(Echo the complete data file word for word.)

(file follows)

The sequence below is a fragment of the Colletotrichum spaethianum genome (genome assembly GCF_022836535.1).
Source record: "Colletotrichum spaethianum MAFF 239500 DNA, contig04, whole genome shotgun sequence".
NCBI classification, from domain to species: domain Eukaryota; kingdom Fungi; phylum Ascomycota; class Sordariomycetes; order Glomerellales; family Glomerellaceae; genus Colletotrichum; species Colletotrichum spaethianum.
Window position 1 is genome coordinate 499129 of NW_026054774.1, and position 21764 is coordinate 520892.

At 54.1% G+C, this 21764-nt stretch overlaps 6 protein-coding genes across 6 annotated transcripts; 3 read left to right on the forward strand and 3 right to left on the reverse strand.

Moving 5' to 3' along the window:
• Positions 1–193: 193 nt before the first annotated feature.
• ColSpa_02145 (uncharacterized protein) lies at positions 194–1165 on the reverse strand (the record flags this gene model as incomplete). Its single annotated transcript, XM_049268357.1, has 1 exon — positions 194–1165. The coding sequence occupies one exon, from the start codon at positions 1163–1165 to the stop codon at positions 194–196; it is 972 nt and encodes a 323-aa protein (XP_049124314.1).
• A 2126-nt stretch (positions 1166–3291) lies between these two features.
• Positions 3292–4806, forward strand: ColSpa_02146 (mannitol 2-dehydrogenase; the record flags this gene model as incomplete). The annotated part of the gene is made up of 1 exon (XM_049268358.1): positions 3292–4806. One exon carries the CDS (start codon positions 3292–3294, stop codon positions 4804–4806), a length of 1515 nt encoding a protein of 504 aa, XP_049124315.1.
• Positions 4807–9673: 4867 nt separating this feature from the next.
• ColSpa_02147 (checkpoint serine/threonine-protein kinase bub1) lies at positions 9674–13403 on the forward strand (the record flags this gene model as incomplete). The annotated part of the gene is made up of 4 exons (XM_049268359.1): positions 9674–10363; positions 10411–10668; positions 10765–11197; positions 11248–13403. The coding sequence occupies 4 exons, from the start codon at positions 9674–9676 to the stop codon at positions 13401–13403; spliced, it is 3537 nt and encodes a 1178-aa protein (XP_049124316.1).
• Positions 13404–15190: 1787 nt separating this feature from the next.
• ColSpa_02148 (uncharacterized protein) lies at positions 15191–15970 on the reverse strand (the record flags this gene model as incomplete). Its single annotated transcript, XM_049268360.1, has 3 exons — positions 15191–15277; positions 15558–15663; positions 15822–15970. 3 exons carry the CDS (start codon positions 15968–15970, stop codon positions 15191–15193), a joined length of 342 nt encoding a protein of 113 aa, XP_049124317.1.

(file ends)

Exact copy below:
The sequence below is a fragment of the Colletotrichum spaethianum genome (genome assembly GCF_022836535.1).
Source record: "Colletotrichum spaethianum MAFF 239500 DNA, contig04, whole genome shotgun sequence".
NCBI classification, from domain to species: domain Eukaryota; kingdom Fungi; phylum Ascomycota; class Sordariomycetes; order Glomerellales; family Glomerellaceae; genus Colletotrichum; species Colletotrichum spaethianum.
Window position 1 is genome coordinate 499129 of NW_026054774.1, and position 21764 is coordinate 520892.

At 54.1% G+C, this 21764-nt stretch overlaps 6 protein-coding genes across 6 annotated transcripts; 3 read left to right on the forward strand and 3 right to left on the reverse strand.

Moving 5' to 3' along the window:
• Positions 1–193: 193 nt before the first annotated feature.
• ColSpa_02145 (uncharacterized protein) lies at positions 194–1165 on the reverse strand (the record flags this gene model as incomplete). Its single annotated transcript, XM_049268357.1, has 1 exon — positions 194–1165. The coding sequence occupies one exon, from the start codon at positions 1163–1165 to the stop codon at positions 194–196; it is 972 nt and encodes a 323-aa protein (XP_049124314.1).
• A 2126-nt stretch (positions 1166–3291) lies between these two features.
• Positions 3292–4806, forward strand: ColSpa_02146 (mannitol 2-dehydrogenase; the record flags this gene model as incomplete). The annotated part of the gene is made up of 1 exon (XM_049268358.1): positions 3292–4806. One exon carries the CDS (start codon positions 3292–3294, stop codon positions 4804–4806), a length of 1515 nt encoding a protein of 504 aa, XP_049124315.1.
• Positions 4807–9673: 4867 nt separating this feature from the next.
• ColSpa_02147 (checkpoint serine/threonine-protein kinase bub1) lies at positions 9674–13403 on the forward strand (the record flags this gene model as incomplete). The annotated part of the gene is made up of 4 exons (XM_049268359.1): positions 9674–10363; positions 10411–10668; positions 10765–11197; positions 11248–13403. The coding sequence occupies 4 exons, from the start codon at positions 9674–9676 to the stop codon at positions 13401–13403; spliced, it is 3537 nt and encodes a 1178-aa protein (XP_049124316.1).
• Positions 13404–15190: 1787 nt separating this feature from the next.
• ColSpa_02148 (uncharacterized protein) lies at positions 15191–15970 on the reverse strand (the record flags this gene model as incomplete). Its single annotated transcript, XM_049268360.1, has 3 exons — positions 15191–15277; positions 15558–15663; positions 15822–15970. 3 exons carry the CDS (start codon positions 15968–15970, stop codon positions 15191–15193), a joined length of 342 nt encoding a protein of 113 aa, XP_049124317.1.